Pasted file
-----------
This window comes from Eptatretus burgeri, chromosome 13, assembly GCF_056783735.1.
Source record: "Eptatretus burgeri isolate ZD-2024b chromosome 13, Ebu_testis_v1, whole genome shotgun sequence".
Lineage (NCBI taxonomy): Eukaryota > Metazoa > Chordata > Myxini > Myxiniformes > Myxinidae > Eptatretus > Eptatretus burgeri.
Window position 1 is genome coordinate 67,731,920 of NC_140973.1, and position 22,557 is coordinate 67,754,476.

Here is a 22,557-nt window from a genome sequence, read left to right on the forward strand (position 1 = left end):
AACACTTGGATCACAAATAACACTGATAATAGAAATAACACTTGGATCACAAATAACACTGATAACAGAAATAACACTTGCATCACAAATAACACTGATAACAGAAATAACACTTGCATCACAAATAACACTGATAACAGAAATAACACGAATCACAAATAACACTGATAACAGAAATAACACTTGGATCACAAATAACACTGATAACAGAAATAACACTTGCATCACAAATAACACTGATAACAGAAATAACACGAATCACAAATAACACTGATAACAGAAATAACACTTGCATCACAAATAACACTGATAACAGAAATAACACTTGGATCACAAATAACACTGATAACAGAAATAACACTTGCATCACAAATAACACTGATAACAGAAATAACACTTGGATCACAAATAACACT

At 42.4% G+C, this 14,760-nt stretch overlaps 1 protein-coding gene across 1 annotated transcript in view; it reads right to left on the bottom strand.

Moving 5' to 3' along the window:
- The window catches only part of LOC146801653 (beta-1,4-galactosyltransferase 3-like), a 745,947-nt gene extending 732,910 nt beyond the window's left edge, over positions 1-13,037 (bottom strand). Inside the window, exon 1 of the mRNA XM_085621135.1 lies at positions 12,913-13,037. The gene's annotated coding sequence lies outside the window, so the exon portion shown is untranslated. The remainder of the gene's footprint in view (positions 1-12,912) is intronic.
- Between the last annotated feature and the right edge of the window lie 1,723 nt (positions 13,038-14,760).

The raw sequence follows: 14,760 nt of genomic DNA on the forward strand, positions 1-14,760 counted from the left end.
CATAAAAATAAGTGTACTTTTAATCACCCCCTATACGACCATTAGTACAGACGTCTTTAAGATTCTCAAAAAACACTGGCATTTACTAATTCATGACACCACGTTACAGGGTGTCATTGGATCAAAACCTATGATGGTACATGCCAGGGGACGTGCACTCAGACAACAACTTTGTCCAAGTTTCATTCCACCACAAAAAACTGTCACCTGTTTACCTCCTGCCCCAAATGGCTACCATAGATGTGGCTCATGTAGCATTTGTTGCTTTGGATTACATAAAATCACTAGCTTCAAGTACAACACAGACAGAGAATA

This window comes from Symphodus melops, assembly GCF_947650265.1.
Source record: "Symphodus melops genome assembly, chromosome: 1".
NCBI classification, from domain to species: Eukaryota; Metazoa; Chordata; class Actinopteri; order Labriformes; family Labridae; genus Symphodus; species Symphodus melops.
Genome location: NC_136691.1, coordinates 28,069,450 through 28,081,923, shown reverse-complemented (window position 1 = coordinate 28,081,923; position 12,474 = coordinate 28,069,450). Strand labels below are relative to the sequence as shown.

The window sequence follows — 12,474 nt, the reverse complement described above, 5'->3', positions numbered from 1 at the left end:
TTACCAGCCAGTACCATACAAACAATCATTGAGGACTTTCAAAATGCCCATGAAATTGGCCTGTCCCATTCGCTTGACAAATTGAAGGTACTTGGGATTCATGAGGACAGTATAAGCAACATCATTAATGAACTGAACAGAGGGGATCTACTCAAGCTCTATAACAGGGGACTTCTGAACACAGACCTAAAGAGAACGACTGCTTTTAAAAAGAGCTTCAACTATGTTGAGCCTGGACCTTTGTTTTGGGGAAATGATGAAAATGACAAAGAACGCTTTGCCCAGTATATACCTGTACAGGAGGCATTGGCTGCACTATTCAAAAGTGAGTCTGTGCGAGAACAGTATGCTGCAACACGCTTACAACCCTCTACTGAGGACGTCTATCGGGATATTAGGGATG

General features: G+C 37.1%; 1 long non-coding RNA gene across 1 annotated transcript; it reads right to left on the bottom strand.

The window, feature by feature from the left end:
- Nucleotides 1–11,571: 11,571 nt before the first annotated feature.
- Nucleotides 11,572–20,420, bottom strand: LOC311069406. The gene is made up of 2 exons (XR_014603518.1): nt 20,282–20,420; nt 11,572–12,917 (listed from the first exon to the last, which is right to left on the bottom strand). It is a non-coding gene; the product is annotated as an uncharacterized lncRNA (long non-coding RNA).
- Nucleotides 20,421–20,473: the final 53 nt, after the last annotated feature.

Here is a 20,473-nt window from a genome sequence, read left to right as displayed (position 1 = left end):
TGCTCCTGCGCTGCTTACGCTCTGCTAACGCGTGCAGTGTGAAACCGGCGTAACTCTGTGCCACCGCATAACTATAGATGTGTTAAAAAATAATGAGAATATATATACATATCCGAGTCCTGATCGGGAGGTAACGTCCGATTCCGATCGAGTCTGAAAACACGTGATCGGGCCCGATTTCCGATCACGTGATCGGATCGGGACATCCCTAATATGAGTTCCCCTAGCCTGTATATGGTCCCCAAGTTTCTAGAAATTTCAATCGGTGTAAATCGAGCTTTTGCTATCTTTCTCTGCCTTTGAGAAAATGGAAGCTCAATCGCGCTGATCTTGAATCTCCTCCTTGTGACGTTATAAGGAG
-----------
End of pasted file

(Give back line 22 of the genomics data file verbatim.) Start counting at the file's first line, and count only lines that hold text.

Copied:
- Nucleotides 11,572–20,420, bottom strand: LOC311069406. The gene is made up of 2 exons (XR_014603518.1): nt 20,282–20,420; nt 11,572–12,917 (listed from the first exon to the last, which is right to left on the bottom strand). It is a non-coding gene; the product is annotated as an uncharacterized lncRNA (long non-coding RNA).